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AI

The data economy: How AI helps us understand and utilize our data 

This article is part of a Technology and Innovation Insights series paid for by Samsung. 


Similar to the relationship between an engine and oil, data and artificial intelligence (AI) are symbiotic. Data fuels AI, and AI helps us to understand the data available to us. Data and AI are two of the biggest topics in technology in recent years, as both work together to shape our lives on a daily basis. The sheer amount of data available right now is staggering and it doubles every two years. However, we currently only use about 2 percent of the data available to us. Much like when oil was first discovered, it is taking time for humans to figure out what to do with the new data available to us and how to make it useful.

Whether pulled from the cloud, your phone, TV, or an IoT device, the vast range of connected streams provide data on just about everything that goes on in our daily lives. But what do we do with it?

Earlier this month, HARMAN’s Chairman Young Sohn sat down with international journalist Ali Aslan in Berlin, Germany at the “New Data Economy and its Consequences” video symposium held by Global Bridges. Young and Ali discussed the importance of data, why AI without data is useless, and what needs to be considered when we look at the ethical use of data and AI — including bias, privacy, and security.

Bias

Unlike humans, technology and data are not inherently bias. As the old adage goes — data never lies. Bias in data and AI comes into play when humans train an AI algorithm or interpret data. Much of what we are consuming is influenced based on where the data is coming from and what data is going into the system. Understanding and eliminating our bias are essential to ensuring a neutral algorithm and system.

Controlling data access and permissions are a key first step to remove bias. Having a diverse and inclusive team when developing algorithms and systems is essential. Not everyone has lived the same experiences and backgrounders. Diversity in both can help curb biases by providing different ways of interpreting data inputs and outputs.

Privacy

Permission and access are paramount when we look at the privacy aspect of data. Privacy is extremely important in our increasingly digital society. As such, consumers should have a choice at the beginning of a relationship with an organization and be asked whether they want to opt-in, rather than having to opt-out. GDPR has been a good first step in helping to protect consumers in regards to the capture and use of their data. While GDPR has many well-designed and important initiatives, the legislation could be more efficient.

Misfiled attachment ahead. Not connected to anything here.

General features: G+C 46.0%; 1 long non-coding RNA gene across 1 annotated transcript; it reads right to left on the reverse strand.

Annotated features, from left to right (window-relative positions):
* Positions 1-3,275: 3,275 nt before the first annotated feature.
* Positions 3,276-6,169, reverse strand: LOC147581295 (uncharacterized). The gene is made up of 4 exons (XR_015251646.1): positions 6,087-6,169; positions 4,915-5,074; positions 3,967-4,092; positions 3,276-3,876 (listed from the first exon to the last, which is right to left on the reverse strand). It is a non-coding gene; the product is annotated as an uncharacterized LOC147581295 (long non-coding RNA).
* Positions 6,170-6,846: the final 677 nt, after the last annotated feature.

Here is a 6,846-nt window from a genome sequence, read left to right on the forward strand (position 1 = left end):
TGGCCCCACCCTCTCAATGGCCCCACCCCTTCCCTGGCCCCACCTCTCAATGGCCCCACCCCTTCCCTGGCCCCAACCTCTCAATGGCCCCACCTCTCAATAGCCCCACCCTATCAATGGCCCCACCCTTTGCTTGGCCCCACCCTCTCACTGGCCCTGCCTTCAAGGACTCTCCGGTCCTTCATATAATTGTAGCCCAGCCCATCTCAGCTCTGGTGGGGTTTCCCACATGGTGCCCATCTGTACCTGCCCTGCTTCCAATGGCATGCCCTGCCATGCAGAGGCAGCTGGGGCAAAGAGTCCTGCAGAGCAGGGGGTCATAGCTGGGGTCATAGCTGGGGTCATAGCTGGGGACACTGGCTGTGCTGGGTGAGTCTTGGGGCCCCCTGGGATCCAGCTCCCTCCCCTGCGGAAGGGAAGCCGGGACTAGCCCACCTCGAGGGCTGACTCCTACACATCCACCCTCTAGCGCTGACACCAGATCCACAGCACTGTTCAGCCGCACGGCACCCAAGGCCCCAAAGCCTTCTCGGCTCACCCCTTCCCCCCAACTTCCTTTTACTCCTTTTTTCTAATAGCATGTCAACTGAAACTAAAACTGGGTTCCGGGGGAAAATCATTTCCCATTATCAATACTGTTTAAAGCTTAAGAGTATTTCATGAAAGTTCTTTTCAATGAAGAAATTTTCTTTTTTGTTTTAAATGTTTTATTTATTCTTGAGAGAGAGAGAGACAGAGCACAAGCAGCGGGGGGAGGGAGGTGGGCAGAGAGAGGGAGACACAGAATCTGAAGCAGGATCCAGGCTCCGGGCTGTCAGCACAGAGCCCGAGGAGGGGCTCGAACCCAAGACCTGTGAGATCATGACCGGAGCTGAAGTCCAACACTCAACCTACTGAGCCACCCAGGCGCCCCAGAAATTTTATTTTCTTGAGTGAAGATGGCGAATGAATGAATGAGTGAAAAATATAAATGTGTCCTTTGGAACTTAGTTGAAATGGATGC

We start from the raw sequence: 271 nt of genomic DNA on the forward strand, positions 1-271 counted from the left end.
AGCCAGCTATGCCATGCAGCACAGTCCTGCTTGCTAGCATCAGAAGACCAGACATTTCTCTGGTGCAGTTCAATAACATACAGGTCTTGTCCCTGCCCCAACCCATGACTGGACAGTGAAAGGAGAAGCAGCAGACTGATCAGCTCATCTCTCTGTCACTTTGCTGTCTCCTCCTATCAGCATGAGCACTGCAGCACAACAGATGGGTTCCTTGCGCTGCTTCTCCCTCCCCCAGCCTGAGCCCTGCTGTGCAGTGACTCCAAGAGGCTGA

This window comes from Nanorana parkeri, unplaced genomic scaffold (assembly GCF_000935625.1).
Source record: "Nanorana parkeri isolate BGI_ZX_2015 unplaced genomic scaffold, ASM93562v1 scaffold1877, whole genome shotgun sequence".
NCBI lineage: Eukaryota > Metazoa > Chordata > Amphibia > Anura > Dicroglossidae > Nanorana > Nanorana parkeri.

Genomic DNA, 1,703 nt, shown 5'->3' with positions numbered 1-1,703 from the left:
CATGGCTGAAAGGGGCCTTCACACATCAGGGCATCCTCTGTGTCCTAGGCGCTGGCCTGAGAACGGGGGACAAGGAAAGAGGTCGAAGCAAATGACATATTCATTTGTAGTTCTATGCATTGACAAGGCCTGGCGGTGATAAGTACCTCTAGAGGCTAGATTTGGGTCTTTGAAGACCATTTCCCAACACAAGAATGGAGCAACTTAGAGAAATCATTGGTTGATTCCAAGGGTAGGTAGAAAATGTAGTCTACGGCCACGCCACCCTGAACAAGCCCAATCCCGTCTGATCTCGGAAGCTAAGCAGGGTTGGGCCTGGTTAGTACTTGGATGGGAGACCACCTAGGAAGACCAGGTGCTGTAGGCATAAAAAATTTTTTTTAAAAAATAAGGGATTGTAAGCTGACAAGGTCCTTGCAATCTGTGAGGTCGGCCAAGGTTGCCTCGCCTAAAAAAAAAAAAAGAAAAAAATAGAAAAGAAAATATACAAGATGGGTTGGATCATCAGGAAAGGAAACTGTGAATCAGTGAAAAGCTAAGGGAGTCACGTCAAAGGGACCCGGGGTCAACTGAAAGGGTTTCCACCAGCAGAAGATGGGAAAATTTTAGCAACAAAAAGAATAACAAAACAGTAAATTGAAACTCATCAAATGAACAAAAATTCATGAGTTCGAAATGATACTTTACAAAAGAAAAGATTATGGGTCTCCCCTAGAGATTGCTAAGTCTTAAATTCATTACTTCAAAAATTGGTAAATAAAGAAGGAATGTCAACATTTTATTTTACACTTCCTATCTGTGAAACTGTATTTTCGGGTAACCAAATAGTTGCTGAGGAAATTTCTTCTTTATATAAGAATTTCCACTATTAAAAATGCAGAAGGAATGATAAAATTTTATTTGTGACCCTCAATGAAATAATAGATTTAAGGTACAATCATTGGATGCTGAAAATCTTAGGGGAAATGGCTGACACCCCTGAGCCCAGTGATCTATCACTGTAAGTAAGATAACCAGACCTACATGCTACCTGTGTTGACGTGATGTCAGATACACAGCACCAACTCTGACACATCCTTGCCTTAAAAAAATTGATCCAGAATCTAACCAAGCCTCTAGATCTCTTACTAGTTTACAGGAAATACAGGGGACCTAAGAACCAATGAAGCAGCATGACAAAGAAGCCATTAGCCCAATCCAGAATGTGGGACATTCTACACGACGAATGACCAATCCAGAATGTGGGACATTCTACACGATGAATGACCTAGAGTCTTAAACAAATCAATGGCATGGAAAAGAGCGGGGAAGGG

Security

Whereas data privacy is more of a concern to consumers and individuals, data security has become a global concern for consumers, organizations, and nation-states.

It seems like every day we are reading about another cyber-attack or threat that we should be aware of. Chief among these concerns are the influx of ransomware attacks. Companies and individuals are paying increasingly large amounts of money to bad actors in an attempt to mitigate risk, attention, and embarrassment. These attacks are being carried out by individuals, collectives, and even nation-states in an attempt to cripple the systems of enemies, gather classified information, or garner capital gains.

So how do we trust our data and information is safe and what can we do to be better protected? While there may be bad actors using technology and data for their own nefarious devices, there are also many positive uses for technology. The amount of education and investments being made in the cybersecurity space have helped many organizations to train employees and invest in technologies that are designed to prevent cybercrime at the source — human error. And while we may not be able to stop all cybercrime, we are making progress.

Data and AI for good

While data — both from a collection and storage viewpoint — and AI have gotten negative press around biases, privacy, and security, both can also be used to do an immense amount of good. For example, both data and AI have been crucial in the biomedical and agtech industries. Whether it’s COVID-19 detection and vaccine creation or the creation of biomes and removal of toxins in soil, data and AI have incredible potential. However, one cannot move forward without the other. A solid and stable infrastructure and network are also needed to ensure that we can make use of the other 98 percent of the global data available.


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Categories
AI

This AI system learned to understand videos by watching YouTube

Elevate your enterprise data technology and strategy at Transform 2021.


Humans understand events in the world contextually, performing what’s called multimodal reasoning across time to make inferences about the past, present, and future. Given text and an image that seem innocuous when considered apart — e.g., “Look how many people love you” and a picture of a barren desert — people recognize that these elements take on potentially hurtful connotations when they’re paired or juxtaposed, for example.

Even the best AI systems struggle in this area. But there’s been progress, most recently from a team at the Allen Institute for Artificial Intelligence and the University of Washington’s Paul G. Allen School of Computer Science & Engineering. In a preprint paper published this month, the researchers detail Multimodal Neural Script Knowledge Models (Merlot), a system that learns to match images in videos with words and even follow events globally over time by watching millions of YouTube videos with transcribed speech. It does all this in an unsupervised manner, meaning that the videos haven’t been labeled or categorized — forcing the system to learn from the videos’ inherent structures.

Learning from videos

Our capacity for commonsense reasoning is shaped by how we experience causes and effects. Teaching machines this type of “script knowledge” is a significant challenge, in part because of the amount of data it requires. For example, even a single photo of people dining at a restaurant can imply a wealth of information, like the fact that the people had to meet up, agree where to go, and enter the restaurant before sitting down.